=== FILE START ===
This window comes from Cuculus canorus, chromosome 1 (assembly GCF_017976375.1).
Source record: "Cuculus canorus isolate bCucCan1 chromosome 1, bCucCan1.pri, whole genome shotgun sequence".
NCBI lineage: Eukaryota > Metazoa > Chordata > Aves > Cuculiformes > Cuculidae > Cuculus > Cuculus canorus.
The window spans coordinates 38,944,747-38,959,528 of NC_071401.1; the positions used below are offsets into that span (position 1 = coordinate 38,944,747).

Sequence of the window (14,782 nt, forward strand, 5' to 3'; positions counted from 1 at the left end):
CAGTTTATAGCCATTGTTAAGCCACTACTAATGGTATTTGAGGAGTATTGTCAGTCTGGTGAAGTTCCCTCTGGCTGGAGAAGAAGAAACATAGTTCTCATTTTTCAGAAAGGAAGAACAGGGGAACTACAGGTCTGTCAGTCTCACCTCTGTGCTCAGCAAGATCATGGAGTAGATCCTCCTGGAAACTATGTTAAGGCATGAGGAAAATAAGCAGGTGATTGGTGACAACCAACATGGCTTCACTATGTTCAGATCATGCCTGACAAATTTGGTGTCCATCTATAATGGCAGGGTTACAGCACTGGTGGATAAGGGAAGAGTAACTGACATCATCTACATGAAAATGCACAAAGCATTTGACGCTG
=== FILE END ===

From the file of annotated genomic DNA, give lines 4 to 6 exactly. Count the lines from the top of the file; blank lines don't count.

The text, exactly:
The window spans coordinates 38,944,747-38,959,528 of NC_071401.1; the positions used below are offsets into that span (position 1 = coordinate 38,944,747).

Sequence of the window (14,782 nt, forward strand, 5' to 3'; positions counted from 1 at the left end):
CAGTTTATAGCCATTGTTAAGCCACTACTAATGGTATTTGAGGAGTATTGTCAGTCTGGTGAAGTTCCCTCTGGCTGGAGAAGAAGAAACATAGTTCTCATTTTTCAGAAAGGAAGAACAGGGGAACTACAGGTCTGTCAGTCTCACCTCTGTGCTCAGCAAGATCATGGAGTAGATCCTCCTGGAAACTATGTTAAGGCATGAGGAAAATAAGCAGGTGATTGGTGACAACCAACATGGCTTCACTATGTTCAGATCATGCCTGACAAATTTGGTGTCCATCTATAATGGCAGGGTTACAGCACTGGTGGATAAGGGAAGAGTAACTGACATCATCTACATGAAAATGCACAAAGCATTTGACGCTG